Wesson lived and worked in the city of Springfield, Massachusetts, building hospitals and a home there. Wesson’s primary home was located at 50 Maple Street in Springfield and was the city’s most extravagant mansion. Wesson hired New York architect Bruce Price to design his residence in the early 1890's. The design was published in the American Architect and Building News in 1893. The house was three and a half stories in height and constructed of pink granite with a red slate roof and bronze cresting and finials. Stylistically it was adapted from the French chateaux of the Renaissance. Completed in 1898, the house cost between $350,000 and $450,000. At Wesson's death in 1906 it was to be given to the Connecticut Valley Historical Society, but they weren't able to raise the necessary endowment. In 1915 it became the clubhouse for the Colony Club of Springfield and remained such until fire destroyed the house in 1966.

In 1886, Daniel Wesson built a summer home in Northborough, Massachusetts called Wesson Terrace. It is now known as the White Cliffs and was in the past a restaurant and function hall. It was closed in December 2014 after the LaCava family decided to sell it.[13] They were unable to find any buyers and rumors went around Northborough that it would be torn down. The people of Northborough came together and at the annual town meeting in 2016 the town voted to purchase the White Cliffs.[14]

The summer house he built in Northborough, Massachusetts was on land belonging to his wife's family. He was apprenticed in Northborough at his brother's gunsmith shop until his brother died. Having learned the gun trade in town, as well as having a wife from town, Daniel Baird Wesson returned with his wife to build a summer house there.

It was not the first mansion built by the wealthy inventor/industrialist. 13 houses (mansions) were constructed for him but White Cliffs is the only remaining Wesson mansion. The others have all been destroyed, mostly by fires.

The summer house benefited from his numerous European trips. He was an avid admirer of the Medici period, and family, in Italy, and had a few of the Countess's rooms dismantled and rebuild in Northborough. Smith & Wesson guns were worldwide. This was from their licensing agreements set up with foreign countries and rulers to mass-produce them for their armies. S&W sidearms were desired sidearms in many foreign armies, including the armies of the Russian Czar.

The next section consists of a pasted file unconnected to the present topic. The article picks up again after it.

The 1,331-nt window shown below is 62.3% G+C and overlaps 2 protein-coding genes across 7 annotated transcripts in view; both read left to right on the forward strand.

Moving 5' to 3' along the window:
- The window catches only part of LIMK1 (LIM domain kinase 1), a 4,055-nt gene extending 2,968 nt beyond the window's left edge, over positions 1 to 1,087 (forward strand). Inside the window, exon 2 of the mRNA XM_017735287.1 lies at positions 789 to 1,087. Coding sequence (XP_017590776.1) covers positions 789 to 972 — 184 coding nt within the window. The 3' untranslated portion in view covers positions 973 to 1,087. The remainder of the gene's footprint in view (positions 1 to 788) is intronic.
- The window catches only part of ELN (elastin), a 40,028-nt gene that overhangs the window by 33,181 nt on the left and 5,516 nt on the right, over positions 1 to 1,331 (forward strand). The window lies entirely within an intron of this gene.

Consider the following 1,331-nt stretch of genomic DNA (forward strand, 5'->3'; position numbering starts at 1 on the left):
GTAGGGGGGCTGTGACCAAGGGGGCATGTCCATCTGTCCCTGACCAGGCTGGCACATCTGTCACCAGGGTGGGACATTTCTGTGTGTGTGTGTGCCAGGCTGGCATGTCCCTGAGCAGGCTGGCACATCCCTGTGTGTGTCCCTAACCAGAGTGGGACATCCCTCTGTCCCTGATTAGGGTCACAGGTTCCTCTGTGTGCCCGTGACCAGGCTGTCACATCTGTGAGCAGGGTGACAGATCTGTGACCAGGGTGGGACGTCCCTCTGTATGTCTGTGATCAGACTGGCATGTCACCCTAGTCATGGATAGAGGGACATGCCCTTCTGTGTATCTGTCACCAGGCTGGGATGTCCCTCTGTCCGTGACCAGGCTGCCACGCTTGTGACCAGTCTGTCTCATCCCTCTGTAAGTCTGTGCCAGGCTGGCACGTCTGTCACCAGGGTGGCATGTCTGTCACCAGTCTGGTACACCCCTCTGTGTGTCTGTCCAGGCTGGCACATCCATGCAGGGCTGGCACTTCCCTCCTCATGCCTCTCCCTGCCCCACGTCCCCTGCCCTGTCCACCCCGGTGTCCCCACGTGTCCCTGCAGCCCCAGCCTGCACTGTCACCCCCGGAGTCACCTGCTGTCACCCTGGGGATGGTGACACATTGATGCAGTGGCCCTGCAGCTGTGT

White Cliffs was named after the "White Cliffs" of England, especially in the Dover area. He had a painting of the magnificent white-chalk-cliffs there that he placed over the mantle that faced the main entrance. It is for this that the residence was called White Cliffs; even though at their time it was not a white building.

Wesson Terrace is actually a small development built in the 1950s–60s nearby. The only association of this and D.B. Wesson is that it was built above a brick aqueduct system, which supplied White Cliffs, that crossed the top of this New England hill. Wesson Terrace was bought by the Tomaiolo family in the 1930s and turned into the restaurant now known as "The White Cliffs". According to Teddy Tomaiolo, one of the brothers who ran the restaurant in the 1970s, the building had been called "The Cliffs" by local residents. But an Irish waitress who worked at the restaurant in its early years used to sing "The White Cliffs of Dover" while doing her prep work. The Tomaiolos liked the name and used it for their restaurant, eventually painting the exterior all white.


  1. ^ a b ObituaryNew York Times
  2. ^ S&W History
  3. ^ S&W Bio
  4. ^ Boorman, Dean K. (1 December 2002). The History of Smith & Wesson Firearms. Globe Pequot Press. p. 25. ISBN 978-1-58574-721-4.
  5. ^ NNDB Archived 2014-07-21 at the Wayback Machine
  6. ^ American Business BSA Merit Badge Guide, 22 Jun 2015.
  7. ^ S&W Model 10 Product page Archived 2009-05-31 at the Wayback Machine
  8. ^ Small Talk of Washington New York Times
  9. ^ Picture of WMH
  10. ^ "Mass Hospitals". Archived from the original on 2009-11-22. Retrieved 2010-02-18.
  11. ^ Springfield, Volume 2, p. 79 (Cruikshank, Ginger, Arcadia Publishing, 2000)
  12. ^ Find a Grave
  13. ^ Staff, Jim Haddadin Daily News. "White Cliffs in Northborough closes its doors". The Villager. Retrieved 2017-03-03.
  14. ^ Correspondent, Ann Kenda/Daily News. "Northborough voters OK purchase of White Cliffs". MetroWest Daily News, Framingham, MA. Retrieved 2017-03-03.